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A Few Words About A few words about...™ The Titfield Thunderbolt - in Blu-ray (1 Viewer)

Robert Harris

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Unlike here in the Colonies, three-strip Technicolor was in relatively short supply in the UK in the early days, even though it is generally acknowledged that some of the finest three-strip work came from Technicolor London, via the Powell-Pressburger entity, The Archers.

When one thinks of UK Technicolor, beyond the obvious Archers titles, such as The Red Shoes, Colonel Blimp, Black Narcissus, Tales of Hoffman, et al, one must take a good look to find those of great importance and beauty.

Early on, the great Freddie Young, with William Skall, shot Victoria the Great in 1937, along with Wings of the Morning.

1938 saw The Divorce of Lady X, The Drum (Drums), and Sixty Glorious Years (Young again).

1939, one of the greatest years for the process - The Four Feathers, The Mikado, Over the Moon.

1940 - The Thief of Bagdad (completed in Hollywood because of the war).

The war brought things to a veritable halt, with several UK productions either filmed or completed in Hollywood.

The UK productions that continued were...

1943 - The Life and Death of Colonel Blimp (if you don't have a copy, grab one from Criterion).

1944 - The David Lean directed, This Happy Breed.

1945 - Lean, once again, with Blithe Spirit, as well as Caesar and Cleopatra, directed by Gabriel Pascal.

Post-war, things began to move forward.

1946 - The Laughing Lady, London Town, A Matter of Life and Death (Stairway to Heaven), Men of Two Worlds.

1947 - Black Narcissus, Blanche Fury, An Ideal Husband.

1948 - Bonnie Prince Charlie, The Red Shoes, Scott of the Antarctic.

1949 - The Blue Lagoon (gorgeous Technicolor, shot by Geoffrey Unsworth), Maytime in Mayfair, Saraband for Dead Lovers, Under Capricorn.

1950 - The Elusive (Fighting) Pimpernel, Treasure Island, Gone to Earth (The Wild Heart).

1951 - The African Queen, I'll Never Forget You (sequences), The Magic Box, Pandora and the Flying Dutchman, Tales of Hoffman, Where No Vultures Fly (Ivory Hunter).

1952 - The Importance of Being Ernest, Ivanhoe, Moulin Rouge, The Quiet Man (exteriors), Saturday Island, The Story of Robin Hood and His Merrie Men.

1953 - The Master of Ballantrae, Gilbert and Sullivan, The Titfield Thunderbolt.

1955 - The Ladykillers

Going through the list, which I do not set forth as complete, the point should be made that UK productions weren't particularly common.

The Titfield Thunderbolt, produced at the end of the three-strip era, was the first for Ealing, and is the subject of these few words.

A delightful film, and typically British in every aspect, about the townspeople of Titfield protecting the coming closure of a rail branch line.

Titfield looks quite nice on Film Movement's new Blu-ray, but isn't what it might be. Presumably produced from an extant dupe, and not the original three-strip, one runs into the vagaries of color. Generally, things look quite nice, while at certain points the entire image takes on a bit of a plus yellow look, which is correctable.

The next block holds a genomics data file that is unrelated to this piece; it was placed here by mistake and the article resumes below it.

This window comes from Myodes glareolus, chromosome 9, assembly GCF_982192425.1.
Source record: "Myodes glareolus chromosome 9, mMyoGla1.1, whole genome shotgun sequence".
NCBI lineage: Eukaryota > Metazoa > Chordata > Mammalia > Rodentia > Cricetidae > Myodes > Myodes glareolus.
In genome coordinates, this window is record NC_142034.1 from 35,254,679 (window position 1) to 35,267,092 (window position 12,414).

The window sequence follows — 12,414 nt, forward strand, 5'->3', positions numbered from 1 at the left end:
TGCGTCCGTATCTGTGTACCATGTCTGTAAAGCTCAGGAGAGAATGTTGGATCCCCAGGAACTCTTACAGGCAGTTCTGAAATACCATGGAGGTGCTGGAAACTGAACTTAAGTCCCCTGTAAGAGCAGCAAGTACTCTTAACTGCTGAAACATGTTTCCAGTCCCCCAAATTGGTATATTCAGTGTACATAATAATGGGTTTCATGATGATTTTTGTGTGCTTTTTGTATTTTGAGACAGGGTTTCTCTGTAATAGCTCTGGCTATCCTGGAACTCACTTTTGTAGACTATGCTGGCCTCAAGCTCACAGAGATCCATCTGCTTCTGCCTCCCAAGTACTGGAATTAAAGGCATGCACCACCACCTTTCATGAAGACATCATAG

Registration is what it is, which is often a bit out, as the element appears to be an older Eastman dupe.

It's a film that deserves a proper digital recombine, but that shouldn't be the problem of a licensee. It's Canal that should see to it.

One other small problem seems to be in place, which is slight off-sync, presumably correctible on players if one finds it troublesome.

All in all, I'm pleased to finally have Titfield on a domestic Blu-ray, although knowing what the film could look like, I long for the hanging gardens of Cordoba...

Hats off to Film Movement for bringing UK treasures to the Colonies.


Image - 3.25

Audio - 4

Pass / Fail - Pass

Upgrade from DVD - Yes

Recommended

RAH
 

RMajidi

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I love this film and have the UK Blu by Studio Canal, where the yellow bias is noticeable. Thankfully, the delightful dottiness of the movie itself and the otherwise rich visuals more than compensate for its ‘vagaries of color’.

Thank you for that informative chronology of British three-strip productions. The Network label in the UK has released a good few of the films you noted on Blu-ray with reasonable results - including the Freddie Young Queen Victoria films.

There tends to be less mention of Network on these boards than other UK mainstays such as BFI, Eureka and more recently Indicator; however Network’s been around forever and provides a rich catalogue of British productions, both film and TV.
 

Angelo Colombus

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My favorite Ealing film and the first one I saw when it was shown on my local PBS station in the late 1970's. It looks the same compared to my UK disc but the new release comes with a nice booklet.
 

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